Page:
54-10 Forecasting fish response to levee repair features of the Sacramento River bank protection project

Thursday, September 16, 2010: 11:20 AM
305 (Convention Center)
Brian M. Mulvey , Sacramento District, U.S. Army Corps of Engineers, Sacramento, CA
David L. Smith, PhD , Cognitive Ecology and Ecohydraulics Team, U.S. Army Engineer Research and Development Center, Vicksburg, MS
Robert Abbott, PhD , Environ, Emeryville, CA
Michael L. Dietl , Sacramento District, U.S. Army Corps of Engineers, Sacramento, CA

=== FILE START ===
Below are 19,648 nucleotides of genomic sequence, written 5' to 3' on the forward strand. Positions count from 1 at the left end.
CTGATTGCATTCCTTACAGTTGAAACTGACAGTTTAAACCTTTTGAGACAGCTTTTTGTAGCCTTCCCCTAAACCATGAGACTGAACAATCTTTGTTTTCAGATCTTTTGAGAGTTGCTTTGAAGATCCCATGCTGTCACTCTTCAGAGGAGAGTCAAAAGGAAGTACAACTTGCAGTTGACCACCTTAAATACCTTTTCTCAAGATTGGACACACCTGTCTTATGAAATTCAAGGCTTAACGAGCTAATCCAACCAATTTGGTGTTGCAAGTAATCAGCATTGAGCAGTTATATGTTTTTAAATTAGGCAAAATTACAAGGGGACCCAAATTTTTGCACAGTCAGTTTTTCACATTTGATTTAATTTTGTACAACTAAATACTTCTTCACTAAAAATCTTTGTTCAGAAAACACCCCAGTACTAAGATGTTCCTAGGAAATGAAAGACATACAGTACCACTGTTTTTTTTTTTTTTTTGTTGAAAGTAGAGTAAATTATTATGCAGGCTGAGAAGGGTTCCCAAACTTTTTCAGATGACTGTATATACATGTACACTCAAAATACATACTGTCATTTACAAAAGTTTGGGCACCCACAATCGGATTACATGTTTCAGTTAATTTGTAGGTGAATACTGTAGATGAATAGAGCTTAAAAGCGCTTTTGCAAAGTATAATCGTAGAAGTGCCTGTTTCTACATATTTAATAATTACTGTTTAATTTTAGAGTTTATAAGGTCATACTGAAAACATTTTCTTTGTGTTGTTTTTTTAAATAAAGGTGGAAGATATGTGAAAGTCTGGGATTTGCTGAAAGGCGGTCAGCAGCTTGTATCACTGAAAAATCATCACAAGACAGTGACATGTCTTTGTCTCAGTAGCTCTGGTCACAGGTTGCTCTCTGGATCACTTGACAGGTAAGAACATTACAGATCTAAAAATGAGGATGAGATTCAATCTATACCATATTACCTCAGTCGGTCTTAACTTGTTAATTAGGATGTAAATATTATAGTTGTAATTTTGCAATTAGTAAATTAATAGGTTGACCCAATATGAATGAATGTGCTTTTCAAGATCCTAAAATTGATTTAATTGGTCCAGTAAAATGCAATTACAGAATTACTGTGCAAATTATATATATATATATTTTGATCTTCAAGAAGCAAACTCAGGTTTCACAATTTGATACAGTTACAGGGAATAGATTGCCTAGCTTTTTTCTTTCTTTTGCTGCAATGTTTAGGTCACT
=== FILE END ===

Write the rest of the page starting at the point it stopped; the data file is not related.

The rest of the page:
The Sacramento River Bank Protection Project protects more than 1700 kilometers of levees and flood control facilities. A key component of the levee repair work is the incorporation of environmental features that restore riparian habitat function.  Presently, the primary tool for planning the incorporation of these features is the Standard Assessment Methodology (SAM), which uses field data, along with riparian and geomorphologic models to assess project impacts, but there still remains uncertainty regarding the function and value of the incorporated features for benefiting target fish species. To improve the assessment ability of SAM and better understand the benefits of the constructed habitat features, we are collecting two-dimensional fish movement data using acoustic tags, and developing models supporting the use of Eularian Lagrangian Agent Method (ELAM).  The ELAM extends the use of computational fluid dynamics models because virtual fish are released inside the model field where they can react to habitat alterations such as levee repairs.  The fish movement tracking data helps calibrate and validate ELAM output, which can be used to model results for producing site-specific habitat suitability curves. These curves were incorporated into the SAM to improve assessment and forecasting capabilities, and the planning and execution of ecological projects.
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